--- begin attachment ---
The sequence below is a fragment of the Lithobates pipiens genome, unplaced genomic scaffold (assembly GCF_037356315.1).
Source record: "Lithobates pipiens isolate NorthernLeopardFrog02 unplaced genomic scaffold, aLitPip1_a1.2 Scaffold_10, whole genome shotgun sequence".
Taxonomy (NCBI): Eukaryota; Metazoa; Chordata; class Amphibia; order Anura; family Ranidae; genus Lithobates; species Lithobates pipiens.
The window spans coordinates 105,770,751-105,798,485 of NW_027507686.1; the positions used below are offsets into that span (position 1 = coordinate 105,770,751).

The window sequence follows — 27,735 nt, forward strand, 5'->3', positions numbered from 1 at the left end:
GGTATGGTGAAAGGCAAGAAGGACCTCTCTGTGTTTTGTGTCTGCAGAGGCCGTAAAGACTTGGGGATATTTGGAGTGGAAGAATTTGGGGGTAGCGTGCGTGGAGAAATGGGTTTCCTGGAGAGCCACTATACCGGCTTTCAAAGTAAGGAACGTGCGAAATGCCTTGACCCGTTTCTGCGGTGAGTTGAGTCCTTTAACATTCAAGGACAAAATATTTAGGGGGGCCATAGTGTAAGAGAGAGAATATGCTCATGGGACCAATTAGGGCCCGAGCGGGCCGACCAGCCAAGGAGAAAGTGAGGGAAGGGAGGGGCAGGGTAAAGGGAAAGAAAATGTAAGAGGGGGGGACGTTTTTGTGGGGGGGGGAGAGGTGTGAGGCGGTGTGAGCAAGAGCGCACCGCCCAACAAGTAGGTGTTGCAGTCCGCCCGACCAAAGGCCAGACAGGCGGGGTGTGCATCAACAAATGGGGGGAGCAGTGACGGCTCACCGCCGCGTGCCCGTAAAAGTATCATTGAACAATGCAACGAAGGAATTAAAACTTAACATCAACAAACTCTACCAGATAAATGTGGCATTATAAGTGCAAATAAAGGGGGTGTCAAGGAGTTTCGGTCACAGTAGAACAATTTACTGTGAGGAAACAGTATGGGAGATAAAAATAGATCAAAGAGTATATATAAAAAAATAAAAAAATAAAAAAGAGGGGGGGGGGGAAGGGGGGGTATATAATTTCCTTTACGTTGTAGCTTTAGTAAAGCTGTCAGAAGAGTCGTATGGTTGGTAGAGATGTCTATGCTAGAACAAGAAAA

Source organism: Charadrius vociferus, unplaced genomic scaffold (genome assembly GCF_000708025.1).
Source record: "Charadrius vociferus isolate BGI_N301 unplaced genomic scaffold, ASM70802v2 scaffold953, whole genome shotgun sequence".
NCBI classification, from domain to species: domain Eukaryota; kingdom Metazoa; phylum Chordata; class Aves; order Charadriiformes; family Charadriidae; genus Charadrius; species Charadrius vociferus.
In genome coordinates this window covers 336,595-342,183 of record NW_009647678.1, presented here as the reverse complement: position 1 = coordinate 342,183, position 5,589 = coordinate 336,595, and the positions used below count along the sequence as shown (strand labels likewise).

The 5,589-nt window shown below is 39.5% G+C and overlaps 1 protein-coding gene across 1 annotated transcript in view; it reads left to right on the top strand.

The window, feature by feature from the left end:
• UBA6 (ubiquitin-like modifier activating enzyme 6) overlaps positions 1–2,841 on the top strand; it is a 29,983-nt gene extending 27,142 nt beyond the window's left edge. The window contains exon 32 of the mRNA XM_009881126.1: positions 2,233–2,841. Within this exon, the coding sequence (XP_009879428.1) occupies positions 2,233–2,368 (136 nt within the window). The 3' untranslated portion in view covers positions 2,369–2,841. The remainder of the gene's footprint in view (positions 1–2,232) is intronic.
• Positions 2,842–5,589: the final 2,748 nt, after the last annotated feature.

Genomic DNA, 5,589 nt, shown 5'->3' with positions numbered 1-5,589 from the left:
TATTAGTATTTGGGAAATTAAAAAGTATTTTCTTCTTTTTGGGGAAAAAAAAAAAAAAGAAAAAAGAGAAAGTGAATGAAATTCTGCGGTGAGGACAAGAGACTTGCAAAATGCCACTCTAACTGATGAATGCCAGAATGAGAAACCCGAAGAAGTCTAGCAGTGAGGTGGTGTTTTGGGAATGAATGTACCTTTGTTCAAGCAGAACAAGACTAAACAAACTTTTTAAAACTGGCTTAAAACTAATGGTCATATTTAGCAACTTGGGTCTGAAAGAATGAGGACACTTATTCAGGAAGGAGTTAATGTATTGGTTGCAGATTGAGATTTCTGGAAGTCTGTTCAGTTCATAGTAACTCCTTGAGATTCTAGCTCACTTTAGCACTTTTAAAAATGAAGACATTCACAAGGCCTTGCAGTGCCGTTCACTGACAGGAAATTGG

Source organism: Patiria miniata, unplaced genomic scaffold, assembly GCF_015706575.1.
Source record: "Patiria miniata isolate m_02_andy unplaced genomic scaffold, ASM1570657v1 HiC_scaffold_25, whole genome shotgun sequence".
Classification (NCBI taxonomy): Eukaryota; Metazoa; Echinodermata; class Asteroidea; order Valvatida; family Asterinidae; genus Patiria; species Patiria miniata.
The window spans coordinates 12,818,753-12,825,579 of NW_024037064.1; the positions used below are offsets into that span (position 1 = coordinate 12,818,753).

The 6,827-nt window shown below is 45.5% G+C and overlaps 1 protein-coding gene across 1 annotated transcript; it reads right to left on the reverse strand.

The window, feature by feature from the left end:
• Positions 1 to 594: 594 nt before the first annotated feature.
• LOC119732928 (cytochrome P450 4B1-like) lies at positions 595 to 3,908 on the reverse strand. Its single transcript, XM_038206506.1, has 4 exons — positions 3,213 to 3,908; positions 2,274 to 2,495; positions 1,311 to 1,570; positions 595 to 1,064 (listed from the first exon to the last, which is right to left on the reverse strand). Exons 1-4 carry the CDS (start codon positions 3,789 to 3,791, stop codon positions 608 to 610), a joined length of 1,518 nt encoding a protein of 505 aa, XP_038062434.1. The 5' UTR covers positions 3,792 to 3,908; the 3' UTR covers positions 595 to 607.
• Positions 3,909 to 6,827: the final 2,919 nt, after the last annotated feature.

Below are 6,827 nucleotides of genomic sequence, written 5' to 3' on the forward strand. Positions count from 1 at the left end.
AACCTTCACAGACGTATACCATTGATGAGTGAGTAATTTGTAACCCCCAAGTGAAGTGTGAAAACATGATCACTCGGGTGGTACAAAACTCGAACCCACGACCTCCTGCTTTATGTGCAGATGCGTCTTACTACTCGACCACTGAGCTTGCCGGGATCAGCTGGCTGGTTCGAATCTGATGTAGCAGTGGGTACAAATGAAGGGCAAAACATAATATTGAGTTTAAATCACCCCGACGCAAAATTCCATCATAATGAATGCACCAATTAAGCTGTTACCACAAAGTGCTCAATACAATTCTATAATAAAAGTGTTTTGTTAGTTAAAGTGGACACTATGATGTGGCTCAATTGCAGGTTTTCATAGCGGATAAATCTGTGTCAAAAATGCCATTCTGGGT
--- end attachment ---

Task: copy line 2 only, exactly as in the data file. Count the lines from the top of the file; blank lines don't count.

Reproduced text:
Source record: "Lithobates pipiens isolate NorthernLeopardFrog02 unplaced genomic scaffold, aLitPip1_a1.2 Scaffold_10, whole genome shotgun sequence".